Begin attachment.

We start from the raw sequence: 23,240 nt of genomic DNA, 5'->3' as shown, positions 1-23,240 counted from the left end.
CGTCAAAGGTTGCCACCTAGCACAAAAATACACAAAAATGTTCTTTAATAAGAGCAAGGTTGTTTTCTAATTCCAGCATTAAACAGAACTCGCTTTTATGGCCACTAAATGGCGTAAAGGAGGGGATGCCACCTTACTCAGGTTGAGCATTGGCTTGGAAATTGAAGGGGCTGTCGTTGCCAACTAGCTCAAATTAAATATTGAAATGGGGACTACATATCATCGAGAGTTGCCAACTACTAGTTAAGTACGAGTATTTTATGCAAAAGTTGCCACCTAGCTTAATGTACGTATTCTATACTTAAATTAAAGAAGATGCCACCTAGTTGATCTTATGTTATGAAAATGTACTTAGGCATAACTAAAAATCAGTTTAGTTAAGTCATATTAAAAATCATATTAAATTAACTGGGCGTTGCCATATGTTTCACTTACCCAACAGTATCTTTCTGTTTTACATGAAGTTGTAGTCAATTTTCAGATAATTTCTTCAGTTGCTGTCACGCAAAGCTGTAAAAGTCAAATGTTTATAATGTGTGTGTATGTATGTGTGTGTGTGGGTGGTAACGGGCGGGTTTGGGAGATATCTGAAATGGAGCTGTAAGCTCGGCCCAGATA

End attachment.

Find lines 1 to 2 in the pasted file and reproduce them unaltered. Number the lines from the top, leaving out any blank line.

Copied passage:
We start from the raw sequence: 23,240 nt of genomic DNA, 5'->3' as shown, positions 1-23,240 counted from the left end.
CGTCAAAGGTTGCCACCTAGCACAAAAATACACAAAAATGTTCTTTAATAAGAGCAAGGTTGTTTTCTAATTCCAGCATTAAACAGAACTCGCTTTTATGGCCACTAAATGGCGTAAAGGAGGGGATGCCACCTTACTCAGGTTGAGCATTGGCTTGGAAATTGAAGGGGCTGTCGTTGCCAACTAGCTCAAATTAAATATTGAAATGGGGACTACATATCATCGAGAGTTGCCAACTACTAGTTAAGTACGAGTATTTTATGCAAAAGTTGCCACCTAGCTTAATGTACGTATTCTATACTTAAATTAAAGAAGATGCCACCTAGTTGATCTTATGTTATGAAAATGTACTTAGGCATAACTAAAAATCAGTTTAGTTAAGTCATATTAAAAATCATATTAAATTAACTGGGCGTTGCCATATGTTTCACTTACCCAACAGTATCTTTCTGTTTTACATGAAGTTGTAGTCAATTTTCAGATAATTTCTTCAGTTGCTGTCACGCAAAGCTGTAAAAGTCAAATGTTTATAATGTGTGTGTATGTATGTGTGTGTGTGGGTGGTAACGGGCGGGTTTGGGAGATATCTGAAATGGAGCTGTAAGCTCGGCCCAGATA